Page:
The French president is coming off a bruising week, with his domestic popularity at a new low and following a turbulent tour of northeastern France where ordinary citizens he hoped to reconnect with instead repeatedly bent his ear over unpopular policies.
The six-day swing across regions, towns and villages that were among the most brutalized by the 1914-1918 war was conceived by Macron himself, and billed by his office as unprecedented in its duration and scope since the presidency of Gen. Charles de Gaulle.
With stops at once-bloody battlefields and poignant WWI memorials, Macron achieved one of his main goals: To highlight soldiers' sacrifices and sound renewed warnings about European division and rising nationalism, dangers he is increasingly concerned about.
But the commemorative pathos and broader message were also polluted by the more immediate concerns of citizens he met. In the town of Charleville-Mezieres, where Macron had his entire cabinet hold its weekly meeting, instead of in his gilded offices at the Elysee Palace in Paris, a retiree challenged him over shrinking pensions.
And he's had to repeatedly defend his government's policies on fuel. High prices at the pumps have dominated news bulletins. Crude oil prices are largely to blame. But Macron's government has also hiked fuel taxes to fight pollution, angering drivers and truckers who plan to protest by blocking roads across France next week.
"I prefer taxing fuel to taxing labor. People complaining about rising fuel prices are the same ones who complain about pollution and how their children suffer," Macron said in an interview to regional newspapers.
Fending off criticism about fuel and pensions wasn't the main goal for Macron's aides as they carefully choreographed his tour through regions among the hardest-hit by deindustrialization and agricultural difficulties. With rates of unemployment and poverty above the national average, France's northeast is pock-marked by discontent that has proved to be fertile ground for far-right French nationalist leader Marine Le Pen, beaten by Macron in last year's presidential election.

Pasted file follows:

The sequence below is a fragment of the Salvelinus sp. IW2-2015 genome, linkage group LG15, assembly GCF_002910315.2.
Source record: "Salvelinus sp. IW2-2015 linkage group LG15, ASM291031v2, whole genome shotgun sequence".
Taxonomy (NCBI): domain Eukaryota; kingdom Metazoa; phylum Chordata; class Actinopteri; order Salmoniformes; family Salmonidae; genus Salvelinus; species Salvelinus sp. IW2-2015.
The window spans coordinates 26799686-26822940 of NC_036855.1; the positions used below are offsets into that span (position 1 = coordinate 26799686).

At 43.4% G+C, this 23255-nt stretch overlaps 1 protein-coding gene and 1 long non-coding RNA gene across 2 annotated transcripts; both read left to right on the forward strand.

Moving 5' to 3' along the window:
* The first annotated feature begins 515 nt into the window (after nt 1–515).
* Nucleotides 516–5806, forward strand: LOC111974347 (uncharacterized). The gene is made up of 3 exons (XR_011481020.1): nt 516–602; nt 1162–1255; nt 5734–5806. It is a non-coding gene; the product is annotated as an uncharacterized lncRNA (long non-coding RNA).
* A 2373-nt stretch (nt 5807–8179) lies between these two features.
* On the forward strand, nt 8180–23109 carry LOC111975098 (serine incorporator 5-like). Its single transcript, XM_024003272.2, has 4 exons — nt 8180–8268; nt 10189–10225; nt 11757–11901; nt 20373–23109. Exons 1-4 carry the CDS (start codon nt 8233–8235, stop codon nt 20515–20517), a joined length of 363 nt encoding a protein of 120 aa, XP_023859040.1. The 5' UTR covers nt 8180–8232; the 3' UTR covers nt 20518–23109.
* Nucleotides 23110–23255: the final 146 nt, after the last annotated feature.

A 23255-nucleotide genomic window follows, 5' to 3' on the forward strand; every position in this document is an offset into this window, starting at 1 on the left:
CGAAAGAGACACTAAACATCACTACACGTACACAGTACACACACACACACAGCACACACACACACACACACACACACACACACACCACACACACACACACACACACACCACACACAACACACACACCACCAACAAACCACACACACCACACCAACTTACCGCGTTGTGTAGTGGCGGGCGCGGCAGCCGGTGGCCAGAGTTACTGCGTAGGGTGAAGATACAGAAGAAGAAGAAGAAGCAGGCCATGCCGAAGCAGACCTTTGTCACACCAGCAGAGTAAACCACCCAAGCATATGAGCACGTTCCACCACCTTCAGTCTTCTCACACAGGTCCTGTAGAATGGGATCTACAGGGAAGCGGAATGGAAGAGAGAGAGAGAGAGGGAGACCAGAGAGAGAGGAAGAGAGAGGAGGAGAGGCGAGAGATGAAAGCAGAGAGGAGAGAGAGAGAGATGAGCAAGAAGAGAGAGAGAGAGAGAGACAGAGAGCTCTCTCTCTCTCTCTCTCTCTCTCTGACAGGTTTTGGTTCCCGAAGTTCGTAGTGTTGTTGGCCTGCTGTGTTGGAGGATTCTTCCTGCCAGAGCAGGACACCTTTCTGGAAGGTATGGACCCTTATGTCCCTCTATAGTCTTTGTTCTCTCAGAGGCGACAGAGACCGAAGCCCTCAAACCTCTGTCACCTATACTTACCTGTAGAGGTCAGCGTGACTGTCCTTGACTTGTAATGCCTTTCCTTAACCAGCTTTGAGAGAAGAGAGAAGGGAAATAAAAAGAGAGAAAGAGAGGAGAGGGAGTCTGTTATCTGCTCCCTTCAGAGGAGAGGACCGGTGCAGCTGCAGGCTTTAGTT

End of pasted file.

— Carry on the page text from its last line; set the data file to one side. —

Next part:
Macron said, however, that he was happy for the opportunity to deal with people's grievances directly. "There are days when people are angry," he said Thursday as he toured a Renault car factory hailed as a model of productivity. "I need to explain what I do to those who are angry, to respect them and listen to them. That's what I do."
The confused and mixed messaging that came out of Macron's tour was also partly his fault. On Wednesday, he stirred controversy and angered France's main Jewish group by speaking favorably of the World War I record of Marshal Philippe Petain — a general who subsequently became a top collaborator with the Nazis in World War II.
Macron's domestic troubles won't hinder his role as WWI commemoration-organizer-in-chief this weekend. Indeed, hosting Trump, Putin and other world leaders could offer a welcome moment of respite.
Sylvie Corbet has covered French politics for The Associated Press since 2010.